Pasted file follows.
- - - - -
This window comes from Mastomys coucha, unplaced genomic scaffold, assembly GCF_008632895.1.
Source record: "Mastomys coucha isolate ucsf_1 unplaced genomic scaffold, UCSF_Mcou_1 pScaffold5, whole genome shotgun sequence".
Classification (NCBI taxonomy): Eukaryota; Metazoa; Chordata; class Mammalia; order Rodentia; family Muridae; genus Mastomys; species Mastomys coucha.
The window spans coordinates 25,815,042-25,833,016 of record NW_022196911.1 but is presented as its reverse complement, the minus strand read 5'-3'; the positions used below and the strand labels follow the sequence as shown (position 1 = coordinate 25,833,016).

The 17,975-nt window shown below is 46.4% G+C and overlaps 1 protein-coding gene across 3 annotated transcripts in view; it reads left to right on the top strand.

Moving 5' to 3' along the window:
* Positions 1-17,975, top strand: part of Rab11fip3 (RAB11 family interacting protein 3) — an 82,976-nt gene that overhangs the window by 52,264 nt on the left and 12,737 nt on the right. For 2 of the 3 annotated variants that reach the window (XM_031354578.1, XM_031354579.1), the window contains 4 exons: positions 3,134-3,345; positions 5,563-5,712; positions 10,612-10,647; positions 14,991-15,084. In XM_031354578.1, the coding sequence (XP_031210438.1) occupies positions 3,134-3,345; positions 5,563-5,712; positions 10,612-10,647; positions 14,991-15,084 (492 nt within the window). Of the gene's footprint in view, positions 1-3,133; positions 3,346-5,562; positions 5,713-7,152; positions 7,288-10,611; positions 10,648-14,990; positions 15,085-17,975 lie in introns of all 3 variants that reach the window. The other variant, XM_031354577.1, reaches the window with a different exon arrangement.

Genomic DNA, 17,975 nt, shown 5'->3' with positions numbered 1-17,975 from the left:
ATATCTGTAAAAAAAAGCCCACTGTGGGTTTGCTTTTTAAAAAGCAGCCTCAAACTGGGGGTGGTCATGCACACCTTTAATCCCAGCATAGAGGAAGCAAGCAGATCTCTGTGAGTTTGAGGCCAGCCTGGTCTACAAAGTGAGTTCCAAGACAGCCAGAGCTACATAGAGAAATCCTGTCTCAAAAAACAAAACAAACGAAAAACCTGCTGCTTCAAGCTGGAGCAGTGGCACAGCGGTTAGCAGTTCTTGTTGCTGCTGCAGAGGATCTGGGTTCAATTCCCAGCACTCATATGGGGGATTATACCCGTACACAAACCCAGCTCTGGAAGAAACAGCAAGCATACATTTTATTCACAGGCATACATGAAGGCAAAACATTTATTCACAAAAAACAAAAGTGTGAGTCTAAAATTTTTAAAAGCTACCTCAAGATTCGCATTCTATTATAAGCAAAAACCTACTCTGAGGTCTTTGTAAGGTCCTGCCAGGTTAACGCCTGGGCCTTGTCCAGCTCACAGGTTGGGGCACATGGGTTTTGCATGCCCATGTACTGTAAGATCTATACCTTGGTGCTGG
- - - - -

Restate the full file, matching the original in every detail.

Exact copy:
This window comes from Mastomys coucha, unplaced genomic scaffold, assembly GCF_008632895.1.
Source record: "Mastomys coucha isolate ucsf_1 unplaced genomic scaffold, UCSF_Mcou_1 pScaffold5, whole genome shotgun sequence".
Classification (NCBI taxonomy): Eukaryota; Metazoa; Chordata; class Mammalia; order Rodentia; family Muridae; genus Mastomys; species Mastomys coucha.
The window spans coordinates 25,815,042-25,833,016 of record NW_022196911.1 but is presented as its reverse complement, the minus strand read 5'-3'; the positions used below and the strand labels follow the sequence as shown (position 1 = coordinate 25,833,016).

The 17,975-nt window shown below is 46.4% G+C and overlaps 1 protein-coding gene across 3 annotated transcripts in view; it reads left to right on the top strand.

Moving 5' to 3' along the window:
* Positions 1-17,975, top strand: part of Rab11fip3 (RAB11 family interacting protein 3) — an 82,976-nt gene that overhangs the window by 52,264 nt on the left and 12,737 nt on the right. For 2 of the 3 annotated variants that reach the window (XM_031354578.1, XM_031354579.1), the window contains 4 exons: positions 3,134-3,345; positions 5,563-5,712; positions 10,612-10,647; positions 14,991-15,084. In XM_031354578.1, the coding sequence (XP_031210438.1) occupies positions 3,134-3,345; positions 5,563-5,712; positions 10,612-10,647; positions 14,991-15,084 (492 nt within the window). Of the gene's footprint in view, positions 1-3,133; positions 3,346-5,562; positions 5,713-7,152; positions 7,288-10,611; positions 10,648-14,990; positions 15,085-17,975 lie in introns of all 3 variants that reach the window. The other variant, XM_031354577.1, reaches the window with a different exon arrangement.

Genomic DNA, 17,975 nt, shown 5'->3' with positions numbered 1-17,975 from the left:
ATATCTGTAAAAAAAAGCCCACTGTGGGTTTGCTTTTTAAAAAGCAGCCTCAAACTGGGGGTGGTCATGCACACCTTTAATCCCAGCATAGAGGAAGCAAGCAGATCTCTGTGAGTTTGAGGCCAGCCTGGTCTACAAAGTGAGTTCCAAGACAGCCAGAGCTACATAGAGAAATCCTGTCTCAAAAAACAAAACAAACGAAAAACCTGCTGCTTCAAGCTGGAGCAGTGGCACAGCGGTTAGCAGTTCTTGTTGCTGCTGCAGAGGATCTGGGTTCAATTCCCAGCACTCATATGGGGGATTATACCCGTACACAAACCCAGCTCTGGAAGAAACAGCAAGCATACATTTTATTCACAGGCATACATGAAGGCAAAACATTTATTCACAAAAAACAAAAGTGTGAGTCTAAAATTTTTAAAAGCTACCTCAAGATTCGCATTCTATTATAAGCAAAAACCTACTCTGAGGTCTTTGTAAGGTCCTGCCAGGTTAACGCCTGGGCCTTGTCCAGCTCACAGGTTGGGGCACATGGGTTTTGCATGCCCATGTACTGTAAGATCTATACCTTGGTGCTGG